What is the best way for students to get to class? It depends…

How you get to class each day can make your college experience great, or make you dread getting up in the morning. Each method of getting to campus has pros and cons.  In this article, we’ll go over the most popular ways to get to school to see how they stack up. 

We compared driving, public transit and bicycling, in relation to what matters to students: how cheap it is, how convenient it is, and how environmentally friendly it is. The graphic gives you a quick look at our results. How we calculated the rating for each form of transportation is detailed below.

Each scenario uses the same starting location – Main St. East and Ontario St. South in Milton, Ontario, and ends at Sheridan College’s Trafalgar campus in time to make an 8:00 a.m class. Our calculations assume a student travels to and from school every day for five days a week.

Method #1 – Driving – 21.0 km, usually around 45 minutes

Driving is the most convenient and quickest ways to get around.  This option lets you leave your home later than every other option, even considering things like bad weather or scheduling. 

For this scenario we chose Canada’s most popular car – the Honda Civic, using 87 octane gas.


  • Leave home at 7:15 a.m.
  • Arrive at Sheridan College Trafalgar campus at 8:00 a.m.


The average price for a used Honda Civic usually sits around $4,000.    In order to pay the $4,000 off in the eight months school runs for, it would cost $125 weekly. Although insurance can change drastically depending on a variety of factors – the Canadian average for a 21-year-old is $411 a month.

Parking on campus is another expense for students looking to drive to school. An annual permit cost is $534.73.  That means that weekly it costs $16.70 to park in the school parking lot.

We did the math based on the average gas cost so far this year (123.40 cents/litre) and found that gas would cost $24.90 per week, for getting to school and back only.

Total cost per week: $269.35


  • No wait times or schedules to worry about
  • Fastest way to get to school
  • Freedom to go where you want when you want


  • Most environmentally damaging
  • Driving in traffic can be stressful
  • Maintenance and unexpected car troubles can be costly

Method #2 – Public Transit

One method a lot of students use in order to get to school is public transit.  Compared to driving, it takes around twice the amount of time but it is more environmentally friendly and can be less stressful than driving in traffic.

For this scenario, a student has two options to use public transit.  They can either use public transit only, or use public transit to get to Sheridan College Davis Campus and then use the Sheridan Shuttle service to get to Trafalgar Campus.

Sheridan student Deep Shah commutes to school every day using the shuttle bus. He said, “I have one hour of riding on the bus to do my assignments, which I like.” He doesn’t like everything about public transit, however. Shah said, “I have to wake up at 5:30 a.m. to be at school for 8:00 a.m. and sometimes the bus is late so I just have to stand around waiting and then I’m late for class.”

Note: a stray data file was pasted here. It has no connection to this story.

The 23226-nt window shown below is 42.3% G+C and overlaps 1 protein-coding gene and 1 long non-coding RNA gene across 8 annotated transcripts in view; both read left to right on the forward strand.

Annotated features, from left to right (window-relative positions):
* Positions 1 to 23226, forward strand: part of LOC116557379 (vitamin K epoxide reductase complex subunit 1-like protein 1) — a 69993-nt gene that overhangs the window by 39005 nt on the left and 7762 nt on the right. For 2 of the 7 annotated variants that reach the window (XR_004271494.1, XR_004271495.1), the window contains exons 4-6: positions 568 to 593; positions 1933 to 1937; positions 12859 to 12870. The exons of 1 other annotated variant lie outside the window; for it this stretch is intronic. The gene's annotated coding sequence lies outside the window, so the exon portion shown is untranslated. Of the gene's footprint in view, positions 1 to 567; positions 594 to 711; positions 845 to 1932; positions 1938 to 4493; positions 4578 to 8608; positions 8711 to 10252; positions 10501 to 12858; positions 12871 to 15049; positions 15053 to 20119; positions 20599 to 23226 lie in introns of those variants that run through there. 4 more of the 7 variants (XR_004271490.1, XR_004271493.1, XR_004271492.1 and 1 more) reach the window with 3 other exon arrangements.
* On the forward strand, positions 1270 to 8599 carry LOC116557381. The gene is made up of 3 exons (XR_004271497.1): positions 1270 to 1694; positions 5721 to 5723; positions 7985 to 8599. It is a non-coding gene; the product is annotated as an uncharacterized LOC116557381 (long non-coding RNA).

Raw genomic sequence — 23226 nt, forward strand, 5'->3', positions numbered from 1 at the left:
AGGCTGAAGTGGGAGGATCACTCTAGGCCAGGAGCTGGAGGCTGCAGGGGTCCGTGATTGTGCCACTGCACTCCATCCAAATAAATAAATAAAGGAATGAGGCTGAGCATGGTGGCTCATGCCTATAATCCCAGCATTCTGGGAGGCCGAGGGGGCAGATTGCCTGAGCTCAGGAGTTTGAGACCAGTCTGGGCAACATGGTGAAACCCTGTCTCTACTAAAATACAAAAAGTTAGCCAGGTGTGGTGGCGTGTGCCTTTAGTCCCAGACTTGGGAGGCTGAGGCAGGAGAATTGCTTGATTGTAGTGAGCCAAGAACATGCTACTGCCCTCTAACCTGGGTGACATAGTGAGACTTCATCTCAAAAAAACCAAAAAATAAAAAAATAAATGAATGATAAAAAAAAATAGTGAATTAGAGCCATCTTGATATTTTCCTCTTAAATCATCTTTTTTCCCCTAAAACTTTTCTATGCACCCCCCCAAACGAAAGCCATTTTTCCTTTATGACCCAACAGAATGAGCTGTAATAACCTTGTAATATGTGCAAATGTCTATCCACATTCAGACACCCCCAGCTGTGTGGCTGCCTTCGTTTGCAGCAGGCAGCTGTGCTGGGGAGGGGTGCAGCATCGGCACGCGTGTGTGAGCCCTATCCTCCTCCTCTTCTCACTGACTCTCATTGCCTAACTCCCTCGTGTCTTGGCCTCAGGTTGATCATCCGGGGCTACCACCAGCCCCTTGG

Using Public Transit only – Three buses, usually takes 1:25


  • Leave Milton GO at 6:30 a.m. on GO bus
  • Arrive at Aquitaine Ave and transfer to MiWay bus at 7:02 a.m.
  • Arrive at Winston Churchill Boulevard at 7:29 a.m. and transfer to Oakville Transit bus
  • Arrive at Trafalgar campus at 7:55 a.m.


One-way Presto cost is $10.56 so every day it costs $21.12.

Cost per week $105.60

Using Public Transit + Sheridan Shuttle Bus – Two busses, plus shuttle, usually takes 1:45


  • Leave Milton GO at 5:59 a.m. on GO bus
  • Arrive at Lisgar station and transfer to ZUM bus at 6:18 a.m.
  • Arrive at Sheridan College Davis Campus at 6:45 a.m.
  • Leave Davis campus on shuttle at 7:00 a.m.
  • Arrive at Trafalgar Campus at 7:45 a.m.


One-way presto costs $3.40 so every day it costs $6.80.

A Sheridan shuttle monthly pass is $56.50 ($14.12/week)

Cost per week = $48.12


  • Less stressful than driving
  • Can be productive while commuting
  • Cheaper than owning a car


  • Schedule has to line up with bus schedules and timing
  • Buses can be late or unreliable
  • Some buses stop operating past a certain time or have limited weekend schedules

Method #3 – Bicycling – 20.3 km, usually takes around 1:06

Riding a bicycle to class is the cheapest option available to students and the most environmentally friendly. It’s faster than walking and good for your health. However, riding a bicycle to class can be very difficult in bad weather and is only an available option if you’re willing to ride through winter.

Eric Meloche is a Sheridan student who bikes to school every day of the year. He said, “It’s really cheap and is faster than walking, so that’s nice,” but not everything is easy about biking every day. Meloche said, “The roads get a bit slippery in winter and it can be a bit much riding through traffic and snow.” He admitted that there were a few days he had to call an Uber “because it was too much.”

Surprisingly, because of rush hour traffic, bicycling only takes around twenty minutes longer than driving. It is also significantly faster than taking public transit.


  • Leave home at 6:54 a.m.
  • Arrive at Trafalgar campus at 8:00 a.m.


The average cost of a used bicycle in good condition is around $400. Spread out over the eights months that school runs, it costs $50 a month.

Cost per week = $12.50


  • Most environmentally friendly option
  • Faster than public transit and only slightly slower than driving
  • Exercise has proven health benefits
  • Cheapest option available


  • Can be tiring to do every day
  • Can be tough in bad weather and winter
  • Not all roads are suitable for bicycles, especially in winter

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